KERBALA, Iraq (Reuters) - At least four people were killed and 24 wounded in southern Iraq Thursday when a bomb exploded at a Shi’ite Muslim shrine as people were arriving after breaking their daily Ramadan fast, police said.
The blast occurred near the town of Mussayab, 60 km (40 miles) south of Baghdad, which has seen a number of attacks in recent weeks. Mussayab was the site in 2005 of an explosion in which 98 people were killed when a suicide bomber blew up a fuel truck.
The sectarian violence that tore through Iraq after the 2003 U.S.-led invasion has largely abated but insurgent groups, such as Sunni Islamist al Qaeda and remnants of Saddam Hussein’s outlawed Baath party, still carry out frequent bomb attacks.
Two truck bomb blasts in Baghdad last month killed almost 100 people at the foreign and finance ministries, and rattled Iraqis as the country heads towards a hard-fought national election in January.
The bombings undermined confidence in the Iraqi security forces, which took over responsibility for protecting people in cities and towns after U.S. troops pulled out of urban centres in June, in a step towards a full withdrawal by end-2011.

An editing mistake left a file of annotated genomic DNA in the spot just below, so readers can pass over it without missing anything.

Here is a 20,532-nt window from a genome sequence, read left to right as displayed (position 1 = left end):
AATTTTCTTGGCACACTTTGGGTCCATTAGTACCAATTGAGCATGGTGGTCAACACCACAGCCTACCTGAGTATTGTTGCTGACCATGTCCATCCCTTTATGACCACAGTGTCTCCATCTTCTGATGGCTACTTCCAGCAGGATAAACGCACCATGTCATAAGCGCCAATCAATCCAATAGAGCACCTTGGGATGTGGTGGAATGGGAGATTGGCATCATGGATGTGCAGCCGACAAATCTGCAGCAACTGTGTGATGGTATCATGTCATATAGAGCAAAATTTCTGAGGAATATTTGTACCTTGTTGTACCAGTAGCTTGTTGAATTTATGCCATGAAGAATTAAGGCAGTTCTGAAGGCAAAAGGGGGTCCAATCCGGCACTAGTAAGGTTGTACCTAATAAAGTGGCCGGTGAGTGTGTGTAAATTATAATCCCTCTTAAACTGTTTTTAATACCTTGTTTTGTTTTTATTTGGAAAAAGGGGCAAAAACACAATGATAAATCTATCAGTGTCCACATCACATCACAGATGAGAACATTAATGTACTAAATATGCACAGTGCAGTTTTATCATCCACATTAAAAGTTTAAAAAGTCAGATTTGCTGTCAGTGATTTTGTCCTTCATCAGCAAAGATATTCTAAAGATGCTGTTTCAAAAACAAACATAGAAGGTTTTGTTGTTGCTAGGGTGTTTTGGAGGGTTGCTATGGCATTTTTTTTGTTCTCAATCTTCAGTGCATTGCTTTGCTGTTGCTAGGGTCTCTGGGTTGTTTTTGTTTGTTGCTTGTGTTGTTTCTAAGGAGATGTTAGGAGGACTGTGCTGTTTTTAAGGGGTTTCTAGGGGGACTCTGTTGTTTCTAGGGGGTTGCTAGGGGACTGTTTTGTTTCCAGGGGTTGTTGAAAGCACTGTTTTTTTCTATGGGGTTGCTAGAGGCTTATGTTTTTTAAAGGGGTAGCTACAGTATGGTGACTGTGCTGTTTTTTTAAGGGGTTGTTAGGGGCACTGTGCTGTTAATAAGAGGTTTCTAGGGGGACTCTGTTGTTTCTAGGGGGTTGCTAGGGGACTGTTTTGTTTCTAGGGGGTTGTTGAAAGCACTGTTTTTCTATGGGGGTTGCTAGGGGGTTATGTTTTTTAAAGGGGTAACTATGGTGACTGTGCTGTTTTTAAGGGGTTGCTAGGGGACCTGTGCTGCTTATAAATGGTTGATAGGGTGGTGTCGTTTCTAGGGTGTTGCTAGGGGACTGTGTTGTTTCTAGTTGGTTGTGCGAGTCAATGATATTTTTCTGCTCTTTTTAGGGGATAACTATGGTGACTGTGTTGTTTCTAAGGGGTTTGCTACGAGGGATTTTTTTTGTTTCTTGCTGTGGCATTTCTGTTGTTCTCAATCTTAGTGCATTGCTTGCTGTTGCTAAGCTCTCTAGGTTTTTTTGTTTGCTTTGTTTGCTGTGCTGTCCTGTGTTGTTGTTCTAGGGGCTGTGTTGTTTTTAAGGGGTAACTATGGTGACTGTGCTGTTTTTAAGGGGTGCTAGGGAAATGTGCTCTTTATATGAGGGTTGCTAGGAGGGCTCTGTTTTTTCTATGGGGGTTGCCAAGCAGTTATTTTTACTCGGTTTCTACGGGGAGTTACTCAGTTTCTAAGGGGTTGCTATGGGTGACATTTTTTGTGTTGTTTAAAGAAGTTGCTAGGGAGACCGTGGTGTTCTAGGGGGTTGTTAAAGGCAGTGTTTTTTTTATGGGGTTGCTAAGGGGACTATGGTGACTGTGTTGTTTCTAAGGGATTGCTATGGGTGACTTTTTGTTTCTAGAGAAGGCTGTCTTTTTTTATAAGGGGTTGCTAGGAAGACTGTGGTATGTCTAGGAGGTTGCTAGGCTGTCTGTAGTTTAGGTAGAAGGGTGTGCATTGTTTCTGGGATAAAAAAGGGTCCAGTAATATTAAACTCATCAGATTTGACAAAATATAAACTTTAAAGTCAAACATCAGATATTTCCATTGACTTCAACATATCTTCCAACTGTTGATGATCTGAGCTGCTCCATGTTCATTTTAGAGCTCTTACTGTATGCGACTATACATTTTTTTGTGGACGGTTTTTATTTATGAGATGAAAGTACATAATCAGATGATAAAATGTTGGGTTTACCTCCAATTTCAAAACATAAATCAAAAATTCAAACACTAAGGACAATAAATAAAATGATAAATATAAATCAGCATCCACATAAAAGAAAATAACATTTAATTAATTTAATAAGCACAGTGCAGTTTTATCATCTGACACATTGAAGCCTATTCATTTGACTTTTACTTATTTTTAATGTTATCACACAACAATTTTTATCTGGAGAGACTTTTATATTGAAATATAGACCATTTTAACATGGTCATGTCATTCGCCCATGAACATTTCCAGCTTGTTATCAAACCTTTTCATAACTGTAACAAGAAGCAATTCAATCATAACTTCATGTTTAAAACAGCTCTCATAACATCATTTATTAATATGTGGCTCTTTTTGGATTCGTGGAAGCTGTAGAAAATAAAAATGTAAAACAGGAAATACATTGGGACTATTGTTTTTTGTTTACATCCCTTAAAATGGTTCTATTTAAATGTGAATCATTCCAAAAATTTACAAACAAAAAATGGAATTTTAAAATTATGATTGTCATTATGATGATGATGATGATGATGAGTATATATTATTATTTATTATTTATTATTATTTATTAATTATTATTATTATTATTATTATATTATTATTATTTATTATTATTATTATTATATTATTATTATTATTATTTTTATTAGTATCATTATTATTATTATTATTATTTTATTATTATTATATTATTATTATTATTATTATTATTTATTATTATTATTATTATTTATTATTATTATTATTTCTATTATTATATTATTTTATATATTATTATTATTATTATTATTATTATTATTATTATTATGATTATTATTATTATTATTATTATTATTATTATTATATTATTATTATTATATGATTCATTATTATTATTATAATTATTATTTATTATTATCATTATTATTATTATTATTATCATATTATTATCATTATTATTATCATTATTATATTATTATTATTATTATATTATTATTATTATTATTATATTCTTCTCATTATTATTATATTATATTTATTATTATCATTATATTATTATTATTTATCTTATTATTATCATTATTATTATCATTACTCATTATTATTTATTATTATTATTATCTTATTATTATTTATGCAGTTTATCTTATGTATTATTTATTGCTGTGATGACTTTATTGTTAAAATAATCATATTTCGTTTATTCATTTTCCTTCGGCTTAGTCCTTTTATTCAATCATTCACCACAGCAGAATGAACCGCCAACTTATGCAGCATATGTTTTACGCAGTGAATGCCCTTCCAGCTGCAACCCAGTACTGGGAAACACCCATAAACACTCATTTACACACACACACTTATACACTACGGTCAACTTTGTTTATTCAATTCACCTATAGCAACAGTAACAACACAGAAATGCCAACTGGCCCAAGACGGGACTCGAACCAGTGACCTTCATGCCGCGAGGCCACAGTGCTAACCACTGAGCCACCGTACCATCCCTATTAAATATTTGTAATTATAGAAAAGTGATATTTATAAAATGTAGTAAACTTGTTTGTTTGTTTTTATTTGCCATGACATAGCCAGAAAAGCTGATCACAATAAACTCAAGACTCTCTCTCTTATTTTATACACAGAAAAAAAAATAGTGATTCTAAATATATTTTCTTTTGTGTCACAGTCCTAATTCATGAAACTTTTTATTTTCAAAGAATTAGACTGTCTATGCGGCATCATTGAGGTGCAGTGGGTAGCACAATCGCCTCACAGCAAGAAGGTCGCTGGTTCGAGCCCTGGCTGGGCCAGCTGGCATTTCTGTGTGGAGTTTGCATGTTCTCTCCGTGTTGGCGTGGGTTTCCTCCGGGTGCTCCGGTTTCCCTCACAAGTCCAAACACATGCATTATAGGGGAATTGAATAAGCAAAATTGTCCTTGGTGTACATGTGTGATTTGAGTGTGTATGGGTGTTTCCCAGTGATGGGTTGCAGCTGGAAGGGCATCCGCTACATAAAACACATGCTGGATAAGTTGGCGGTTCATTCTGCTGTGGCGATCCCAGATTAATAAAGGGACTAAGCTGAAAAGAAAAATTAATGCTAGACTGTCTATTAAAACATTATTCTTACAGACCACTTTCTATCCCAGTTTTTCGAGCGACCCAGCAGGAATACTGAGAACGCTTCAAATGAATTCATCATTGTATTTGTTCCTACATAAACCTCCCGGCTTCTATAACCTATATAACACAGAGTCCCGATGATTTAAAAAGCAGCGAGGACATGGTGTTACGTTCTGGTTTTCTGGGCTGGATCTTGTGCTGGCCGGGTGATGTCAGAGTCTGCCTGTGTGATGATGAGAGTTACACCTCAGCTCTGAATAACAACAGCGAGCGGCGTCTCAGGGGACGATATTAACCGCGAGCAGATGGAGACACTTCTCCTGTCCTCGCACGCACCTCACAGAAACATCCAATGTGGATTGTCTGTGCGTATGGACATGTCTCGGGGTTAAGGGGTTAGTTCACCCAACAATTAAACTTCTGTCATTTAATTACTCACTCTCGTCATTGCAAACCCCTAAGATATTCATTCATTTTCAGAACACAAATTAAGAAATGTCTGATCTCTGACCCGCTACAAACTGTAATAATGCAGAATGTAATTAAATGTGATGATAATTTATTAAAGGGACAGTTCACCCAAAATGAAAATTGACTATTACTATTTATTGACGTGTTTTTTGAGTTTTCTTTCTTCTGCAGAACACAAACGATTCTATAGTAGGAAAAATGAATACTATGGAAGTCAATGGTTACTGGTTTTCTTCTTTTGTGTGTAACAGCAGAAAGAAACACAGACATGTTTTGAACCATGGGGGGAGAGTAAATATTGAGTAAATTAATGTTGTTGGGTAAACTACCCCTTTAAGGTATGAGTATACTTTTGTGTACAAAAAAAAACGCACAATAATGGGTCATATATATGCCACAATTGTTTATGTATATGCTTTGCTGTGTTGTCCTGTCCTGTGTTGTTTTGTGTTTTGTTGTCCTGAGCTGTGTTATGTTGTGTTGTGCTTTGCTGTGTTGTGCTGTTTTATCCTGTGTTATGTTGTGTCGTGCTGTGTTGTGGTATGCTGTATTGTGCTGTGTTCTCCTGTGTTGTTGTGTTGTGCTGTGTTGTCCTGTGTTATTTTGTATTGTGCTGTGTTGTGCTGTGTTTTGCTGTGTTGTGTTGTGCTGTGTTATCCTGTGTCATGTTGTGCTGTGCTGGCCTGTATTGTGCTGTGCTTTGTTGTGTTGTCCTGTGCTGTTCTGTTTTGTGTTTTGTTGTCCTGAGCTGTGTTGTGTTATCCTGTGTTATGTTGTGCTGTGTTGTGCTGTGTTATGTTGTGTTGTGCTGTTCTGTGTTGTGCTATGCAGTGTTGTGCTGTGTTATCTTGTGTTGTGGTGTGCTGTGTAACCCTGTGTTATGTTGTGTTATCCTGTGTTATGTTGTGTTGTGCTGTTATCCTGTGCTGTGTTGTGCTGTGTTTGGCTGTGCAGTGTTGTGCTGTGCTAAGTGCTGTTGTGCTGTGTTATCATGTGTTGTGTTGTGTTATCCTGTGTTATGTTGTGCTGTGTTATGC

The Shi’ite-led government has warned that violence is likely to increase before next year’s election as insurgents and political rivals try to damage Prime Minister Nuri al-Malaki’s claim to having presided over the drop in overall violence.
So far, the Ramadan fast has been relatively tranquil in Iraq. Security, especially in Baghdad, has been visibly tightened in the aftermath of the August 19 truck bombs.
Reporting by Sami al-Jumaili; Writing by Michael Christie; Editing by Diana Abdallah